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3 Challenges Hindering Hospitals' Financial Stability

Analysis  |  By Jasmyne Ray  
   June 05, 2024

Left unchecked, these challenges may continue to negatively impact finances and quality of care.

The changing healthcare economy has hospitals and systems struggling to maintain financial stability with narrow profit margins.

A new report from AHA details the shaky state of the sector’s finances, attributing it to different factors including low reimbursement, inflation, and labor costs.

Reimbursements and investments

Payer reimbursements not covering the cost of care have been a longstanding issue and a growing aging population is putting pressure on Medicare and Medicaid. According to the report, Medicare and Medicaid underpayments for inpatient services totaled over $130 billion in 2022, with Medicare paying 82 cents per dollar that hospitals paid.

Hospital finances also take a hit from administrative expenses, mainly, as the report notes, due to practices by commercial health payers, as well as Medicare. The time staff spend appealing claims and sorting through prior authorization requirements takes away from more important tasks.

Additionally, there have also been substantial investments, with many systems prioritizing digital expansion, strengthening digital infrastructure, and cybersecurity.

Drug shortage and supplies inflation

The ongoing drug shortage, along with increasing costs, has added 20% to hospitals budgets. Per the report, 2023 had the most drug shortages in over a decade, with an average of 301 drugs in shortage each quarter.

Expenses for hospital supplies strained budgets further—about 10.5% of a hospital’s budget—with many supplies being difficult to secure due to supply chain issues.


Labor costs account for over 60% of an average hospital’s expenses, with costs increasing from $42.5 billion to $839 billion between 2021 and 2023. The report does note, however, that labor costs fluctuate based on the demand for care services and supply of talent.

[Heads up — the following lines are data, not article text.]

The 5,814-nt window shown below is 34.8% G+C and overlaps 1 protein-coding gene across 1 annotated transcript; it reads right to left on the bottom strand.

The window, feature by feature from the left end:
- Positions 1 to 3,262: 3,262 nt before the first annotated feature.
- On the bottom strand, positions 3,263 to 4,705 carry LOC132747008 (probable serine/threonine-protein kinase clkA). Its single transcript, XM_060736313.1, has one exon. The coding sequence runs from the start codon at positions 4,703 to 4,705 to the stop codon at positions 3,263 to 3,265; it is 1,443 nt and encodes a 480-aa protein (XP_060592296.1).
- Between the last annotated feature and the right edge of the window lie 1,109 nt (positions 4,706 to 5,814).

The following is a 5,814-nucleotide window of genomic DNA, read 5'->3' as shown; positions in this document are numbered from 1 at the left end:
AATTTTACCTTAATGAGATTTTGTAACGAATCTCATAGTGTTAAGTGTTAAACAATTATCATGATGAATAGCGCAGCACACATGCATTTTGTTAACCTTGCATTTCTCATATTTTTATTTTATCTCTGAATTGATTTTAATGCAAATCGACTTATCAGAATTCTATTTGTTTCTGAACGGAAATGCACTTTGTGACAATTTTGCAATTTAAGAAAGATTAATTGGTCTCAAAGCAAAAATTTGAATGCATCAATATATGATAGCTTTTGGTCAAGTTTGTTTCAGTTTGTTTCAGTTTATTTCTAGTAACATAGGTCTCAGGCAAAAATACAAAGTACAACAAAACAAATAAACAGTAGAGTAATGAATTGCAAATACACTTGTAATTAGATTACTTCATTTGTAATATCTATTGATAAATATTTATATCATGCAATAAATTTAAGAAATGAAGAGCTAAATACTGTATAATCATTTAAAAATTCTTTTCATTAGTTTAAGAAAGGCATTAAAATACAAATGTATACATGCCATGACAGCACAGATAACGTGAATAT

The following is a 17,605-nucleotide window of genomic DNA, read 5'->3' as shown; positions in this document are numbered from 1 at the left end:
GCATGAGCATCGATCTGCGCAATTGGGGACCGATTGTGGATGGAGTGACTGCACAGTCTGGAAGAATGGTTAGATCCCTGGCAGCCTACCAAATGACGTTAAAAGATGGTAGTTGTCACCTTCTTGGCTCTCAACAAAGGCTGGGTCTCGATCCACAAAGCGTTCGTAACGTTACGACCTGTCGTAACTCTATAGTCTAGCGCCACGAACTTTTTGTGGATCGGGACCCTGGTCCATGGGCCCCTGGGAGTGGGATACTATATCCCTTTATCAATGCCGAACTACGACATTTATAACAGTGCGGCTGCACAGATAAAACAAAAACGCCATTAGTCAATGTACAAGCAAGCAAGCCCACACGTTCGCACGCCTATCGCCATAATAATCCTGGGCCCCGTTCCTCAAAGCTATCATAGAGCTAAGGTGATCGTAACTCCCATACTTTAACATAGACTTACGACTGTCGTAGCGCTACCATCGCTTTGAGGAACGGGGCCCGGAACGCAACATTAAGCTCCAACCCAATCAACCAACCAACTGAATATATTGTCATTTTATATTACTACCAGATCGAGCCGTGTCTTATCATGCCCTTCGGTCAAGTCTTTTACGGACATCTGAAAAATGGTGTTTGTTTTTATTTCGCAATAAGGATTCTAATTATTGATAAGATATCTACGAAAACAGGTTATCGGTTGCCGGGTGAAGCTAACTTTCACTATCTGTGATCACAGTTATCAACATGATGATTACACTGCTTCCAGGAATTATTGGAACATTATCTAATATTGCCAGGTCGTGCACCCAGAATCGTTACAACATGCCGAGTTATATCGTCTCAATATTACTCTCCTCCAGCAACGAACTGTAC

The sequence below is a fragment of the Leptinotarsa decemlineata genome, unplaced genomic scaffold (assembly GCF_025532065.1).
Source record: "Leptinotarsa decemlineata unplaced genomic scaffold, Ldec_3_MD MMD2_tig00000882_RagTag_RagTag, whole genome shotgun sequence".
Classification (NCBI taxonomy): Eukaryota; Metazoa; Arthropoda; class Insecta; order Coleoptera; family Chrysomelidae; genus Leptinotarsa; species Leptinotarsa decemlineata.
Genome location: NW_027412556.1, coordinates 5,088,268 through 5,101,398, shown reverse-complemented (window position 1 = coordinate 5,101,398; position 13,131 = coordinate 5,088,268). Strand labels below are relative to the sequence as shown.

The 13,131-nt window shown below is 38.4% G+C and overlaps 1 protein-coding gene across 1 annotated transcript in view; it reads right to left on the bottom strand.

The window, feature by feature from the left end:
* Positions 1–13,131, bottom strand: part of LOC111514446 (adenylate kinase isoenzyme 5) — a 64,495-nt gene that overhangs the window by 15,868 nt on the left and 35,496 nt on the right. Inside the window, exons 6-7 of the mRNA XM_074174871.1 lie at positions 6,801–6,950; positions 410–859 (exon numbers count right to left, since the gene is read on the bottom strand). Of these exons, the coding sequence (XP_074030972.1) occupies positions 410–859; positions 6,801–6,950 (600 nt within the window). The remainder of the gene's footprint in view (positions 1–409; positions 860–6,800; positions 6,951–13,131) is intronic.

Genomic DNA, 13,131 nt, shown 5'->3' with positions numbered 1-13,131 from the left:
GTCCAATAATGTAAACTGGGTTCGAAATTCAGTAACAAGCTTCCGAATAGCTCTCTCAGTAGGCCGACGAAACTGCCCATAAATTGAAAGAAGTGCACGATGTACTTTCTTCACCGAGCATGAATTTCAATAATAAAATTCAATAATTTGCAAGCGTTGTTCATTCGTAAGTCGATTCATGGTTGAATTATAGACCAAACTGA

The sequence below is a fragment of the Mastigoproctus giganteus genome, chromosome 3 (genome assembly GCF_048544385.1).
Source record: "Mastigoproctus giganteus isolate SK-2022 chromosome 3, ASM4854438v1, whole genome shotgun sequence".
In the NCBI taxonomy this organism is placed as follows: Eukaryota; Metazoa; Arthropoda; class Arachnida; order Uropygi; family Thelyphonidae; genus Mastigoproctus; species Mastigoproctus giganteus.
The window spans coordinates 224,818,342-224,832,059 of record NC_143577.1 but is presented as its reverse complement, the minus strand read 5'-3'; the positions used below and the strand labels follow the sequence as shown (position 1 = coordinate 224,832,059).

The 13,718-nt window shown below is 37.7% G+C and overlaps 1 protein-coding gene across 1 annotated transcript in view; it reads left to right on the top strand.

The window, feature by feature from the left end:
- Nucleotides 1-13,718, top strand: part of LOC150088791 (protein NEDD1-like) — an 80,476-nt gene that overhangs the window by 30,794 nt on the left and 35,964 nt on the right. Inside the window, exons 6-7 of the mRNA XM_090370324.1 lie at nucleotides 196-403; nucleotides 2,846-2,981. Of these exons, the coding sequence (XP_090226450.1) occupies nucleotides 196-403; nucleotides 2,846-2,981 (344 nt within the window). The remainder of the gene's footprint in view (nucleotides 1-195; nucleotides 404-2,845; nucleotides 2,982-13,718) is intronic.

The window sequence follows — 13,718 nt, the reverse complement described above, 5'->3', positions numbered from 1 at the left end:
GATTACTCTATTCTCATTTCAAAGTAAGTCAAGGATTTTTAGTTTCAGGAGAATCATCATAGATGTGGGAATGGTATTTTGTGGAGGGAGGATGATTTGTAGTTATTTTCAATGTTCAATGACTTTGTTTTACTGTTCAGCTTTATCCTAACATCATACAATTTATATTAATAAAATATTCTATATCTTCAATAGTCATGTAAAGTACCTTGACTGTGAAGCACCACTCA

The report attributes high turnover rates, along with the number of healthcare professionals leaving the field altogether, to burnout among clinicians. This may cause labor costs to continue to rise, if left unaddressed.

OSF Health saw its share of workforce disruption in 2022, with the system's operating margin falling to -3% the same year. To supplement the work of their staff, the system leaned on revenue cycle technology.

"We use many vendors as extensions of revenue cycle to assist with some of the niche billing requirements," Rene Woerner-Utley, vice president of patient accounts, previously told HealthLeaders.

"These include, but are not limited to, vendors for workers [compensation] and third-party liability billing, second level clinical denials, low dollar account collection, and coordinattion of benefits collection, to name a few."

Jasmyne Ray is the revenue cycle editor at HealthLeaders. 


Medicare reimbursements are paying 82 cents per dollar that hospitals pay to provide care.

2023 had an average of 301 drugs in shortage each quarter.

Labor costs make up over 60% of expenses, with high turnover and employee burnout contributing to it.

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